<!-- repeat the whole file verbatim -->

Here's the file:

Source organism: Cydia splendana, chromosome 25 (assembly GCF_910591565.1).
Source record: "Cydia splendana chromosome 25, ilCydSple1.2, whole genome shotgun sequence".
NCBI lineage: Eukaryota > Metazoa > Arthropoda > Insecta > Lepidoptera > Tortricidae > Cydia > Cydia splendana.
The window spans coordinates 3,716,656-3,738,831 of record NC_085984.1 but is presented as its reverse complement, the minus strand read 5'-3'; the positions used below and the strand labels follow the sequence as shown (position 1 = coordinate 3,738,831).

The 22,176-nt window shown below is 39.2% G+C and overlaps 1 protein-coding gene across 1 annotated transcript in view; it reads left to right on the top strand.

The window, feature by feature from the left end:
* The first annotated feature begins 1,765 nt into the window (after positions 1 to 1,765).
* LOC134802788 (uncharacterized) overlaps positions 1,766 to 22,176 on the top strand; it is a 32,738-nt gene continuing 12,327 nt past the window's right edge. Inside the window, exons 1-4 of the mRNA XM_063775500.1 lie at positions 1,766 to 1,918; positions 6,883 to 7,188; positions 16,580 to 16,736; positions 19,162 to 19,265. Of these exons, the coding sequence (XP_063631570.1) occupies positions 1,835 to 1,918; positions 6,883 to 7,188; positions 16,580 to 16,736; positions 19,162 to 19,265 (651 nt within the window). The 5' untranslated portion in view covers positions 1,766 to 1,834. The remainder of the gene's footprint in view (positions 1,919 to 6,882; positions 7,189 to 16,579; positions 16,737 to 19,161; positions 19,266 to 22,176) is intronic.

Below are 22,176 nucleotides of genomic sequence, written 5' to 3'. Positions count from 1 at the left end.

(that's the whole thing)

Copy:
Source organism: Cydia splendana, chromosome 25 (assembly GCF_910591565.1).
Source record: "Cydia splendana chromosome 25, ilCydSple1.2, whole genome shotgun sequence".
NCBI lineage: Eukaryota > Metazoa > Arthropoda > Insecta > Lepidoptera > Tortricidae > Cydia > Cydia splendana.
The window spans coordinates 3,716,656-3,738,831 of record NC_085984.1 but is presented as its reverse complement, the minus strand read 5'-3'; the positions used below and the strand labels follow the sequence as shown (position 1 = coordinate 3,738,831).

The 22,176-nt window shown below is 39.2% G+C and overlaps 1 protein-coding gene across 1 annotated transcript in view; it reads left to right on the top strand.

The window, feature by feature from the left end:
* The first annotated feature begins 1,765 nt into the window (after positions 1 to 1,765).
* LOC134802788 (uncharacterized) overlaps positions 1,766 to 22,176 on the top strand; it is a 32,738-nt gene continuing 12,327 nt past the window's right edge. Inside the window, exons 1-4 of the mRNA XM_063775500.1 lie at positions 1,766 to 1,918; positions 6,883 to 7,188; positions 16,580 to 16,736; positions 19,162 to 19,265. Of these exons, the coding sequence (XP_063631570.1) occupies positions 1,835 to 1,918; positions 6,883 to 7,188; positions 16,580 to 16,736; positions 19,162 to 19,265 (651 nt within the window). The 5' untranslated portion in view covers positions 1,766 to 1,834. The remainder of the gene's footprint in view (positions 1,919 to 6,882; positions 7,189 to 16,579; positions 16,737 to 19,161; positions 19,266 to 22,176) is intronic.

Below are 22,176 nucleotides of genomic sequence, written 5' to 3'. Positions count from 1 at the left end.